"A preview and summary of the May 2 episode of Phil Hughes'
weekly radio program featured on Wall Street News Hour."
"There are three categories of database worth looking at that
are, or have been, in common usage. Importantly, many contemporary
DBMSes may offer one, two or a combination of all three databasing
Hierarchical databases. These are the oldest of the modern
computer databases (as opposed to the ancient computer databases,
right?) and may be what most people, when asked, imagine a database
to be. A hierarchical database is arranged something like an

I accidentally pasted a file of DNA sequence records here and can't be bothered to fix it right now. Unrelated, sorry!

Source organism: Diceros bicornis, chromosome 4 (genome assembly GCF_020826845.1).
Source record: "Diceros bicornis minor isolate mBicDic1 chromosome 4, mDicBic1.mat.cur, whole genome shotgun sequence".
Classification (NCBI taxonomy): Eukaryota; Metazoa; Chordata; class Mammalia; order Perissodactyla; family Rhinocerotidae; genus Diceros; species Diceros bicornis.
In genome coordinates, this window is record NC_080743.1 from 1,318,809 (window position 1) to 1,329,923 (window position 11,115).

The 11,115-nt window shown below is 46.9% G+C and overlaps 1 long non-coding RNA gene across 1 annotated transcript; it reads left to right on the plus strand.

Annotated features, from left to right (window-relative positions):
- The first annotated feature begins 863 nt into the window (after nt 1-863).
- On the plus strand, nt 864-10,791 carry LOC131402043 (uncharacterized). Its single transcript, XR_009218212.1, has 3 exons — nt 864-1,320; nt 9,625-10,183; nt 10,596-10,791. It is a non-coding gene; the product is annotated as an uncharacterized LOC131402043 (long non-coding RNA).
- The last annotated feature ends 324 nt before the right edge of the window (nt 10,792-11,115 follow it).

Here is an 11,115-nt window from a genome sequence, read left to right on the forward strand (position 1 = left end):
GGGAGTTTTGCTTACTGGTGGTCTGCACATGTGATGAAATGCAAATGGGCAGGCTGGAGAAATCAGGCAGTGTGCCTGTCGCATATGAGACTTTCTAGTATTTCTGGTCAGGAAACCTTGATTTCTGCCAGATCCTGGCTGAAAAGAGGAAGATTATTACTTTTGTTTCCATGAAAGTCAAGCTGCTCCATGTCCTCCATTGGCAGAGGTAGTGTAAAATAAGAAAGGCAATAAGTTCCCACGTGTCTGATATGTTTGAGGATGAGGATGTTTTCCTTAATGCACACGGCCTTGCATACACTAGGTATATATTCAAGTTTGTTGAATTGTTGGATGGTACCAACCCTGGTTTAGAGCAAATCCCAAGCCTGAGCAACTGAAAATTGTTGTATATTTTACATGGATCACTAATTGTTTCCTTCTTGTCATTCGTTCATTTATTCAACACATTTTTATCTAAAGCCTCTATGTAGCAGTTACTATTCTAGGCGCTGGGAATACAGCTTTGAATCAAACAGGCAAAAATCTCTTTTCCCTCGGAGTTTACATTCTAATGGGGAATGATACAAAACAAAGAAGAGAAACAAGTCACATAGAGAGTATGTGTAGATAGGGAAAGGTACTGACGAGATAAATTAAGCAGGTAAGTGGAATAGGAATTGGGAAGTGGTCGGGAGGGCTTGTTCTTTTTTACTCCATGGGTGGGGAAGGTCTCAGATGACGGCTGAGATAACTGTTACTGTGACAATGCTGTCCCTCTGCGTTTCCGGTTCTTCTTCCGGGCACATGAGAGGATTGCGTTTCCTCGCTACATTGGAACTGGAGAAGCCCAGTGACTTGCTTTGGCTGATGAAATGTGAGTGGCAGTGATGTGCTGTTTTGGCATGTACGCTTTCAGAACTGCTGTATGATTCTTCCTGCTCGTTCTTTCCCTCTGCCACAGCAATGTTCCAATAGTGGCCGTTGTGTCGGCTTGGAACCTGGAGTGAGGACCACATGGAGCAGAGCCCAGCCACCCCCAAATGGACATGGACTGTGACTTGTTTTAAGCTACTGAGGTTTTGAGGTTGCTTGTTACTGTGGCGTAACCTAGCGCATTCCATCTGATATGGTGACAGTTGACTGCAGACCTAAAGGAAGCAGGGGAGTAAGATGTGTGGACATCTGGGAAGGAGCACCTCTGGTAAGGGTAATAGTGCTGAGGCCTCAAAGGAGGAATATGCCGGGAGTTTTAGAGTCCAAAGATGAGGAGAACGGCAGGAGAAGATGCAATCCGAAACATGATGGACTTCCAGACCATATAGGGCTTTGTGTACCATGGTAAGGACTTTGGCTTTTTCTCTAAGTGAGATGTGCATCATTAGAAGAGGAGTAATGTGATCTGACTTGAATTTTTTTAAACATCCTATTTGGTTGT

inverted family tree; access to the database begins at the top of
the hierarchy and moves downward. ...
Relational databases. Relational databases are all the rage in
terms of database efficiency and power. In fact, most of the
databases mentioned toward the end of this discussion --
PostgreSQL, Interbase, IBM DB2 -- are relational databases. ... By
way of analogy, if a hierarchical database represents "getting out
only what you put in (and only in the form in which the data was
entered)", then a relational database offers the ability to get,
effectively, information that was not specifically "entered" into
the database. ...
Network databases. There are a number of definitions for
network databases, but the one that is probably most relevant here
is the one that explains network databases as data organization
methods in which data relationships have a "net-like" or
hyperlinked character. ..."